Conclusions and recommendations

13. The Government’s Social Security Advisory Committee (SSAC), in its 2012 review of conditionality and sanctions in the benefits system, concluded that for conditionality to work it was essential that there was: (1) good communication; (2) personalisation; and (3) fairness.

14. The evidence of this survey is that none of these conditions is currently being met and that the imposition of sanctions is causing great hardship not only to claimants but to their dependants. The hardship is likely to make claimants less rather than more likely to be in a position to find and keep paid work.

15. CAB recommend that the findings of the SSAC should be implemented swiftly and effectively. Further, we recommend that greater consideration needs to be given to what the intended effects of sanctions are and how to avoid the many “unintended consequences” revealed by this survey.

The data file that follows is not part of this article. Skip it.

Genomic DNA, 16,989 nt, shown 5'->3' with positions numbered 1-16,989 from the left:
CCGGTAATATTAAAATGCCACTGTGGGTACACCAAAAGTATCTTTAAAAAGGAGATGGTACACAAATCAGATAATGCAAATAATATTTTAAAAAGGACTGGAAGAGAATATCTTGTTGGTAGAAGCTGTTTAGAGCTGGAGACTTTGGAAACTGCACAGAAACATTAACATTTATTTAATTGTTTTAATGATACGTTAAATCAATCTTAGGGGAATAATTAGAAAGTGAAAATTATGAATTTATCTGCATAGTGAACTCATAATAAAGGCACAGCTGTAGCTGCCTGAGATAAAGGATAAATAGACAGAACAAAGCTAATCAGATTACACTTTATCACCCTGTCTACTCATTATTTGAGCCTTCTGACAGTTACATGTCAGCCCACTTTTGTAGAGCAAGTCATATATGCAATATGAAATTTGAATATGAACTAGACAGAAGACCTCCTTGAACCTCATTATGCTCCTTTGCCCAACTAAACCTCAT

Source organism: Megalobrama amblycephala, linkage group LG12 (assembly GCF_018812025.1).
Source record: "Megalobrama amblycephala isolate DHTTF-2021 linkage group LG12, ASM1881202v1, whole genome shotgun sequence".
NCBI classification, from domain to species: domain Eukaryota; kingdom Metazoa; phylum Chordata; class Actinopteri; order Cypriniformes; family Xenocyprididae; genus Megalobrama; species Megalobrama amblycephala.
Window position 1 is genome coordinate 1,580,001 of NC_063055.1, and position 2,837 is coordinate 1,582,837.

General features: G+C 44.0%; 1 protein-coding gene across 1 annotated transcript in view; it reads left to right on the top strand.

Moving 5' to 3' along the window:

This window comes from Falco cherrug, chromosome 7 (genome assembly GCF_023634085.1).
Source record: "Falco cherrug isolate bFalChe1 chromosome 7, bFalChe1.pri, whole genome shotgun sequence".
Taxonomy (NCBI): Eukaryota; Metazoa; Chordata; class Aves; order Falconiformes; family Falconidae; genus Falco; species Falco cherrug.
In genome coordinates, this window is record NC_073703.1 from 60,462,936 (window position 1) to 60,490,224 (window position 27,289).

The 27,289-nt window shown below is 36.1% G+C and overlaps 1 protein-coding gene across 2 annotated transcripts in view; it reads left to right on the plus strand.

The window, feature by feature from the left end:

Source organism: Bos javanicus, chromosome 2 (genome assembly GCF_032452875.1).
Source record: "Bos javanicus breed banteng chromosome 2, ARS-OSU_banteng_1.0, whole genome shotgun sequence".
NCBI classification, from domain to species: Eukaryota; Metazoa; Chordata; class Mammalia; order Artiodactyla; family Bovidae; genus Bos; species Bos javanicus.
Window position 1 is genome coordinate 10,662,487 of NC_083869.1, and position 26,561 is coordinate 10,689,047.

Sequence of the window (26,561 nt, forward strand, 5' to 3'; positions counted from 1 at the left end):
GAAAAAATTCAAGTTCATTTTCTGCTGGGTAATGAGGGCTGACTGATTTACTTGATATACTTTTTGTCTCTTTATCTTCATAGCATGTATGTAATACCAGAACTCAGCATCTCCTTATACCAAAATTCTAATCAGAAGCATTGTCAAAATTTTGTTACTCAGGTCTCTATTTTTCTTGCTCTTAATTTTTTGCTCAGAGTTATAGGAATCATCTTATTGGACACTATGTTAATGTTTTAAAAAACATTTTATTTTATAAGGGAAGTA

Respondents also reported having their Disability Living Allowance (DLA), Housing Benefit and Council Tax Benefit cut.

DLA is a benefit paid on the basis of a persons’ care needs and is not conditional. It is not included in the benefits that can be the sanctioned. The fact that some people reported that this benefit had been cut, indicates that communication from the DWP had been poor and that people did not understand their situation adequately.